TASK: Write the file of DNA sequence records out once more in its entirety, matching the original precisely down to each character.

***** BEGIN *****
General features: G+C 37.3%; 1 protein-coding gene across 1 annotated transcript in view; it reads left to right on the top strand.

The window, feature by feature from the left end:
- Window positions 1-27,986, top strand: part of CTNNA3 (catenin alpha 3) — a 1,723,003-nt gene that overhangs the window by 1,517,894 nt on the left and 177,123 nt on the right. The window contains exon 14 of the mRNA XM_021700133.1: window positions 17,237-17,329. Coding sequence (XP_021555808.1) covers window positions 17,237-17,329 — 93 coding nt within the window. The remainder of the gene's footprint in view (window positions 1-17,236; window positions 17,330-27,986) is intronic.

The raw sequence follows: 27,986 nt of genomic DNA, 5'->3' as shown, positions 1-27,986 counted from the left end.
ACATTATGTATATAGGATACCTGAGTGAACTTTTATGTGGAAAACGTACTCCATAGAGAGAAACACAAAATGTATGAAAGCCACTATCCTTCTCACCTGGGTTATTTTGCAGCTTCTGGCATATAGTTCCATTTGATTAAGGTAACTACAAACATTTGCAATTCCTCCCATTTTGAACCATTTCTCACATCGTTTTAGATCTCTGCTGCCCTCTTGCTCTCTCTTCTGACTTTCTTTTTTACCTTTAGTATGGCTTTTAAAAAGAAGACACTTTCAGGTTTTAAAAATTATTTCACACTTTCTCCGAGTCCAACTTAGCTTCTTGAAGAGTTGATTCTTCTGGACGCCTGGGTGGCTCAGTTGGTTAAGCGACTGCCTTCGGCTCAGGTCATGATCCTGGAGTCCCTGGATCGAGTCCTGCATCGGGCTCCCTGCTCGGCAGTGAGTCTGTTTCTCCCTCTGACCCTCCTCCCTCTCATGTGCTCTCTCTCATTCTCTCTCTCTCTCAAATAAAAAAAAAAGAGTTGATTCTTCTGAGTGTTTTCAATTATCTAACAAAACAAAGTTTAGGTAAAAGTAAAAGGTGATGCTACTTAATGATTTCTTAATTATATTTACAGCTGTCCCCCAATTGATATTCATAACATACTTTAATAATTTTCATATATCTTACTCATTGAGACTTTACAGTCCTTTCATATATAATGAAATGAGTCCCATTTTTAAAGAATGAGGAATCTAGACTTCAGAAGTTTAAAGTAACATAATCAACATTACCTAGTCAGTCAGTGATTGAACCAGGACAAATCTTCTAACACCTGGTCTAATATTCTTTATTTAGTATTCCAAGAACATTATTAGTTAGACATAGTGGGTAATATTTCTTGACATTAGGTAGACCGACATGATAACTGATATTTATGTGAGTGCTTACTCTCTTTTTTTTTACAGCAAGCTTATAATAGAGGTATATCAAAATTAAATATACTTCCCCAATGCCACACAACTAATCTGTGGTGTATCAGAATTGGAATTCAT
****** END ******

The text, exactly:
General features: G+C 37.3%; 1 protein-coding gene across 1 annotated transcript in view; it reads left to right on the top strand.

The window, feature by feature from the left end:
- Window positions 1-27,986, top strand: part of CTNNA3 (catenin alpha 3) — a 1,723,003-nt gene that overhangs the window by 1,517,894 nt on the left and 177,123 nt on the right. The window contains exon 14 of the mRNA XM_021700133.1: window positions 17,237-17,329. Coding sequence (XP_021555808.1) covers window positions 17,237-17,329 — 93 coding nt within the window. The remainder of the gene's footprint in view (window positions 1-17,236; window positions 17,330-27,986) is intronic.

The raw sequence follows: 27,986 nt of genomic DNA, 5'->3' as shown, positions 1-27,986 counted from the left end.
ACATTATGTATATAGGATACCTGAGTGAACTTTTATGTGGAAAACGTACTCCATAGAGAGAAACACAAAATGTATGAAAGCCACTATCCTTCTCACCTGGGTTATTTTGCAGCTTCTGGCATATAGTTCCATTTGATTAAGGTAACTACAAACATTTGCAATTCCTCCCATTTTGAACCATTTCTCACATCGTTTTAGATCTCTGCTGCCCTCTTGCTCTCTCTTCTGACTTTCTTTTTTACCTTTAGTATGGCTTTTAAAAAGAAGACACTTTCAGGTTTTAAAAATTATTTCACACTTTCTCCGAGTCCAACTTAGCTTCTTGAAGAGTTGATTCTTCTGGACGCCTGGGTGGCTCAGTTGGTTAAGCGACTGCCTTCGGCTCAGGTCATGATCCTGGAGTCCCTGGATCGAGTCCTGCATCGGGCTCCCTGCTCGGCAGTGAGTCTGTTTCTCCCTCTGACCCTCCTCCCTCTCATGTGCTCTCTCTCATTCTCTCTCTCTCTCAAATAAAAAAAAAAGAGTTGATTCTTCTGAGTGTTTTCAATTATCTAACAAAACAAAGTTTAGGTAAAAGTAAAAGGTGATGCTACTTAATGATTTCTTAATTATATTTACAGCTGTCCCCCAATTGATATTCATAACATACTTTAATAATTTTCATATATCTTACTCATTGAGACTTTACAGTCCTTTCATATATAATGAAATGAGTCCCATTTTTAAAGAATGAGGAATCTAGACTTCAGAAGTTTAAAGTAACATAATCAACATTACCTAGTCAGTCAGTGATTGAACCAGGACAAATCTTCTAACACCTGGTCTAATATTCTTTATTTAGTATTCCAAGAACATTATTAGTTAGACATAGTGGGTAATATTTCTTGACATTAGGTAGACCGACATGATAACTGATATTTATGTGAGTGCTTACTCTCTTTTTTTTTACAGCAAGCTTATAATAGAGGTATATCAAAATTAAATATACTTCCCCAATGCCACACAACTAATCTGTGGTGTATCAGAATTGGAATTCAT